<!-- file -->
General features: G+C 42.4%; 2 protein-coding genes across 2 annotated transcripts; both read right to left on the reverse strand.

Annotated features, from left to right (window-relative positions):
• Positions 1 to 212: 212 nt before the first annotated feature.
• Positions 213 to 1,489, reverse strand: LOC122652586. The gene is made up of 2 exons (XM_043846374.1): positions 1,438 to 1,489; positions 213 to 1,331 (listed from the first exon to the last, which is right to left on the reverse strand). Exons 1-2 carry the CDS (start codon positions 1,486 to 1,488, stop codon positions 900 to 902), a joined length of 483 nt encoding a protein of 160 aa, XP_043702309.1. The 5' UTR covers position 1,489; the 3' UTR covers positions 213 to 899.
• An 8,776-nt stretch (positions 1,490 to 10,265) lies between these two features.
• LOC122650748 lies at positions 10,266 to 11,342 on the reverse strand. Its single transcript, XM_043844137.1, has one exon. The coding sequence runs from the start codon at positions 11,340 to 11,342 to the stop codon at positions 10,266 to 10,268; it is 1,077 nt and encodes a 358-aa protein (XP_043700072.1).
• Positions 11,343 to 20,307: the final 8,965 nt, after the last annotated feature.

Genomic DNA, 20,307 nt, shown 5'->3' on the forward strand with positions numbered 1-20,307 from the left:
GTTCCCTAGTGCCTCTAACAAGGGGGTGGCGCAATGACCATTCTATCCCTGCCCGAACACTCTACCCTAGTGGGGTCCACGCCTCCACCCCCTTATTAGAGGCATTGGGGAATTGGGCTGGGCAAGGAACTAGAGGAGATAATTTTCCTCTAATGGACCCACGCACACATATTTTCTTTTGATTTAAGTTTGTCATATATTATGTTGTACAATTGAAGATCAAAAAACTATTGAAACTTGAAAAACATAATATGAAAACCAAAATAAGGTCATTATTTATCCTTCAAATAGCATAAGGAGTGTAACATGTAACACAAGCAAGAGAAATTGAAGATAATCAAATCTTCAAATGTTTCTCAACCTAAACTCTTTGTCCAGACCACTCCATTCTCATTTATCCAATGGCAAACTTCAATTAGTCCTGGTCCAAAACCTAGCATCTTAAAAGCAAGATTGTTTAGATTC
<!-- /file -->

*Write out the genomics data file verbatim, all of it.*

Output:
General features: G+C 42.4%; 2 protein-coding genes across 2 annotated transcripts; both read right to left on the reverse strand.

Annotated features, from left to right (window-relative positions):
• Positions 1 to 212: 212 nt before the first annotated feature.
• Positions 213 to 1,489, reverse strand: LOC122652586. The gene is made up of 2 exons (XM_043846374.1): positions 1,438 to 1,489; positions 213 to 1,331 (listed from the first exon to the last, which is right to left on the reverse strand). Exons 1-2 carry the CDS (start codon positions 1,486 to 1,488, stop codon positions 900 to 902), a joined length of 483 nt encoding a protein of 160 aa, XP_043702309.1. The 5' UTR covers position 1,489; the 3' UTR covers positions 213 to 899.
• An 8,776-nt stretch (positions 1,490 to 10,265) lies between these two features.
• LOC122650748 lies at positions 10,266 to 11,342 on the reverse strand. Its single transcript, XM_043844137.1, has one exon. The coding sequence runs from the start codon at positions 11,340 to 11,342 to the stop codon at positions 10,266 to 10,268; it is 1,077 nt and encodes a 358-aa protein (XP_043700072.1).
• Positions 11,343 to 20,307: the final 8,965 nt, after the last annotated feature.

Genomic DNA, 20,307 nt, shown 5'->3' on the forward strand with positions numbered 1-20,307 from the left:
GTTCCCTAGTGCCTCTAACAAGGGGGTGGCGCAATGACCATTCTATCCCTGCCCGAACACTCTACCCTAGTGGGGTCCACGCCTCCACCCCCTTATTAGAGGCATTGGGGAATTGGGCTGGGCAAGGAACTAGAGGAGATAATTTTCCTCTAATGGACCCACGCACACATATTTTCTTTTGATTTAAGTTTGTCATATATTATGTTGTACAATTGAAGATCAAAAAACTATTGAAACTTGAAAAACATAATATGAAAACCAAAATAAGGTCATTATTTATCCTTCAAATAGCATAAGGAGTGTAACATGTAACACAAGCAAGAGAAATTGAAGATAATCAAATCTTCAAATGTTTCTCAACCTAAACTCTTTGTCCAGACCACTCCATTCTCATTTATCCAATGGCAAACTTCAATTAGTCCTGGTCCAAAACCTAGCATCTTAAAAGCAAGATTGTTTAGATTC